We now have a status update on the bill in the New Jersey Assembly which would make landlords entirely responsible for eradicating bed bugs in rental properties.
According to PolitickerNJ.com,
The Assembly Housing and Local Government Committee released the measure 5- 0 with one abstention. It now heads to the Assembly Speaker, who decides if and when to post it for a floor vote.
A3203, sponsored by Assembly Members Quigley, Spencer, and Smith, would change the situation in New Jersey. State Laws currently require landlords to pay for treatment, but they can — and often do — turn around and pass those costs on to tenants.
Jersey City recently passed an ordinance which (in my opinion) does not improve matters: it requires landlords to pay for two, and only two, bed bug treatments. If the bed bug infestation persists, tenants have to pay to get rid of the problem. This is unfair because the problem may persist for various reasons besides the tenants’ negligence (inadequate treatment, bed bugs coming from other units, etc.)
Requiring tenants to pay for bed bug treatment — either initially, or after the second treatment — does not work on a practical level. First, many tenants may not notice they have a bed bug problem, since many (if not most) do not react to bed bug bites. Secondly, those who do notice a problem may not be able to pay for treatment. They may ignore the problem or move out. These actions can cause other tenants to become infested, and they may make similar choices. In the end, the landlord may be left with a severely infested property.
When landlords are only required to treat twice, as in Jersey City, there’s no incentive to find a pest control operator who can eliminate the problem in two visits. Doing so can be difficult at the best of times, and is even more difficult if tenants are uncooperative or if multiple units are infested.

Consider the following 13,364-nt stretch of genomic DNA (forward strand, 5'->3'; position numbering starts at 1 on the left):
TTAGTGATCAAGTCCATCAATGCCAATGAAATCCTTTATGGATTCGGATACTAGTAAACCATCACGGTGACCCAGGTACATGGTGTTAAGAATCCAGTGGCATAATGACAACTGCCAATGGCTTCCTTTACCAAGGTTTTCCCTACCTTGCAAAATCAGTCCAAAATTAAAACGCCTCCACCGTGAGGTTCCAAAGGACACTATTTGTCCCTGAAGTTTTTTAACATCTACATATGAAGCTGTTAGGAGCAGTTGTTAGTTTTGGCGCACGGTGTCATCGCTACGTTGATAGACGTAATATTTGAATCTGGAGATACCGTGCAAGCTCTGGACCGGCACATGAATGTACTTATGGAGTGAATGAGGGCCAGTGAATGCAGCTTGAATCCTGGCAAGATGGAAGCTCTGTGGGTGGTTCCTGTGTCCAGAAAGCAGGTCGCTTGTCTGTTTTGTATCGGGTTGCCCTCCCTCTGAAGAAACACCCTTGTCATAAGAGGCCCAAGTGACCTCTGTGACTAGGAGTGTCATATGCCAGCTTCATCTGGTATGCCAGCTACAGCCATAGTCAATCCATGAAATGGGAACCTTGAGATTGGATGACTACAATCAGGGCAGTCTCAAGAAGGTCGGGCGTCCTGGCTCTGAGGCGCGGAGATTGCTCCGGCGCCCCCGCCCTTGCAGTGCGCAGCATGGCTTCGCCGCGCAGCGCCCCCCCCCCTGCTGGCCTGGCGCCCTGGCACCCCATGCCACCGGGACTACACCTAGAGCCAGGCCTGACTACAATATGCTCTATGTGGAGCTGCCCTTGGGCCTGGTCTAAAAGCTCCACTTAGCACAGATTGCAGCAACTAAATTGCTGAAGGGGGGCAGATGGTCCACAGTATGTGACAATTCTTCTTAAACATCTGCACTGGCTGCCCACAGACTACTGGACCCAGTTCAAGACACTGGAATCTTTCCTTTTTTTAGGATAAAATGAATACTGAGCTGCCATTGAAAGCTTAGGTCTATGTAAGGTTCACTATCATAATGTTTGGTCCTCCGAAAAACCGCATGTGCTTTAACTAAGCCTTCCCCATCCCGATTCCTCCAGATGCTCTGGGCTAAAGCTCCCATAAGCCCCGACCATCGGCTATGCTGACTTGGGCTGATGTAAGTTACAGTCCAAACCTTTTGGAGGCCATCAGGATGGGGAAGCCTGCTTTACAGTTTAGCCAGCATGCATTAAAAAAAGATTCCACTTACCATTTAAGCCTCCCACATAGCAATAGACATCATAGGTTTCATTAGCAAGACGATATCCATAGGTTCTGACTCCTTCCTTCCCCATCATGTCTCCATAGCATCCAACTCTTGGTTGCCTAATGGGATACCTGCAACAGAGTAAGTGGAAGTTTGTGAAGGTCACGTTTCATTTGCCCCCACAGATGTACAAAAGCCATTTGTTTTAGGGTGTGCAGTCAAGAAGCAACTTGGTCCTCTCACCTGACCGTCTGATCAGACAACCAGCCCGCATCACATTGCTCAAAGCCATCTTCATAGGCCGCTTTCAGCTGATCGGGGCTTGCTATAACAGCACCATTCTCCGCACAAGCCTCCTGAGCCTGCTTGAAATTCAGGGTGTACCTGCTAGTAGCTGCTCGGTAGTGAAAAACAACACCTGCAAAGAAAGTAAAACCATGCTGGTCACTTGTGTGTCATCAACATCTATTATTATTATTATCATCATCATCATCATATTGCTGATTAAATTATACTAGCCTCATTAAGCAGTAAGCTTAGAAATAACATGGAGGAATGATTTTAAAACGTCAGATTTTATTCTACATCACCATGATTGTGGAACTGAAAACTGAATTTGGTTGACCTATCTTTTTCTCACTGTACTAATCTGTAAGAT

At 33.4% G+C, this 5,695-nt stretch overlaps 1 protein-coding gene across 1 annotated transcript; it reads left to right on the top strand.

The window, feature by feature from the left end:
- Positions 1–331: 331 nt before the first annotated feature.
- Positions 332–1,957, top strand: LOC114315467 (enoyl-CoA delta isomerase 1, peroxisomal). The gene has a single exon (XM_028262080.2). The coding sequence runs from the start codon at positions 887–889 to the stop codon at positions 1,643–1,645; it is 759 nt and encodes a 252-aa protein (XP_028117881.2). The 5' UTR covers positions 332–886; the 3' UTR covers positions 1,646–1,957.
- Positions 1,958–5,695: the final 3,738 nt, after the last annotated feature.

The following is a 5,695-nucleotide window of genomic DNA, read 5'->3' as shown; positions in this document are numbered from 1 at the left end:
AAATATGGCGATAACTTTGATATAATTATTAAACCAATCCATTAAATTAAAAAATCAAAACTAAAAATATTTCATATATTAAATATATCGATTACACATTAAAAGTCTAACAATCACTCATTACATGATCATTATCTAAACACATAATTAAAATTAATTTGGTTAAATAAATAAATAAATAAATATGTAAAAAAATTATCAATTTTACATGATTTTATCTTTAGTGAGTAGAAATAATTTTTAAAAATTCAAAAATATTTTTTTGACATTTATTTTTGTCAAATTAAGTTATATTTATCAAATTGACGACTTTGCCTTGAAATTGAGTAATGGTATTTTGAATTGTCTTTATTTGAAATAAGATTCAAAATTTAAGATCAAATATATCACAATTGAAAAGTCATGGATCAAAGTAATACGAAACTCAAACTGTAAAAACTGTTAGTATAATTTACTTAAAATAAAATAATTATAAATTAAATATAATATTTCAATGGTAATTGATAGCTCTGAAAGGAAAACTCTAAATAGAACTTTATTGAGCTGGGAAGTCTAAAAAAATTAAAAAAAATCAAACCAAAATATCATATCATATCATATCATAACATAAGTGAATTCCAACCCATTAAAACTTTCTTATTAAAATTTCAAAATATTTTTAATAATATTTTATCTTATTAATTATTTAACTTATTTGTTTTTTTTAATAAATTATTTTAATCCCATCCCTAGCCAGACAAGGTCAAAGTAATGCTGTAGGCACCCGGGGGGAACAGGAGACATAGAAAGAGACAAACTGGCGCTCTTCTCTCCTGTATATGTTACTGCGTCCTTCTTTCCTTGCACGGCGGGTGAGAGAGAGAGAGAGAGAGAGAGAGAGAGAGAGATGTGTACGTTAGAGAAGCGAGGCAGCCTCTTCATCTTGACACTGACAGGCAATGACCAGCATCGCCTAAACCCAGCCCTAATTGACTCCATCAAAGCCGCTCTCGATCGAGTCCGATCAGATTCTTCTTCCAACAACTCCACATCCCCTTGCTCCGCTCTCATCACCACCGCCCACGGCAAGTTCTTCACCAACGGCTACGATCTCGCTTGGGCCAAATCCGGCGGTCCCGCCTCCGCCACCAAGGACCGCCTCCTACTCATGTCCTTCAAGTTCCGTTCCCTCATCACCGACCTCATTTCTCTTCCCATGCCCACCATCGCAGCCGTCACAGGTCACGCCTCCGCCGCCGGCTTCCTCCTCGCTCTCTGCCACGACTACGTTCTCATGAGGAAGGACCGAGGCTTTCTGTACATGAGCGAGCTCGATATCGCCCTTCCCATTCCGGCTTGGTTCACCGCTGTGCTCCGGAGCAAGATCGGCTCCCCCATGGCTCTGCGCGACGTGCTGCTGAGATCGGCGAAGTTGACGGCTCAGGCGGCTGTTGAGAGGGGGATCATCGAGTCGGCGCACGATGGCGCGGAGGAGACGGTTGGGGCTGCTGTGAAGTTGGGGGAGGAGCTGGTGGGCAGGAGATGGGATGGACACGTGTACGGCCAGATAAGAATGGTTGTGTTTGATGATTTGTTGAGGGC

In short, the current New Jersey laws are lousy for tenants and landlords, who may end up with chronically infested buildings. Homeowners suffer as well: if more people in your area have bed bugs, your chances of picking them up somewhere increase too.
The legislation (A-3203) would make building owners entirely responsible for maintaining dwellings that are free of bedbug infestations. Under the bill, if and when a bedbug outbreak occurs, landlords would be required to exterminate the pests at their own expense.
Landlords who do not take action when an infestation is reported would face fines of $300 per infested apartment and $1,000 per infested common area. Moreover, local boards of health would be empowered to conduct exterminations and bill unresponsive landlords.
I recognize that paying for bed bug treatments causes landlords hardship, but I do believe that the current situation (which more or less encourages tenants to ignore bed bug problems until they spread throughout the building) is bad for landlords as well as tenants.
I also strongly feel landlords should demand government assistance if bed bug treatments create hardship. If we can give disaster assistance to property owners who are the victims of natural disasters like hurricanes and tornados, why not help those who are the victims of a bed bug epidemic?
The measure also would require annual inspections of all multi-unit dwellings in the state for bedbug infestations and would require the state Department of Health and Senior Services to create and distribute an informational pamphlet to educate the public about bedbugs.
This is good news. Education is the first step in avoiding bed bugs, recognizing them, and helping prevent their spread. (This is good for everyone: landlords and tenants alike.)
If you’re in New Jersey, please contact your State Assembly member and ask them to support this bill. (You can find Assembly Members via this website; keep in mind Senators and Assembly Members are included together.) And you might also contact the Speaker of the Assembly, asking they put it up for a vote ASAP.
Note (5/2010): A3203 was reintroduced as A2072.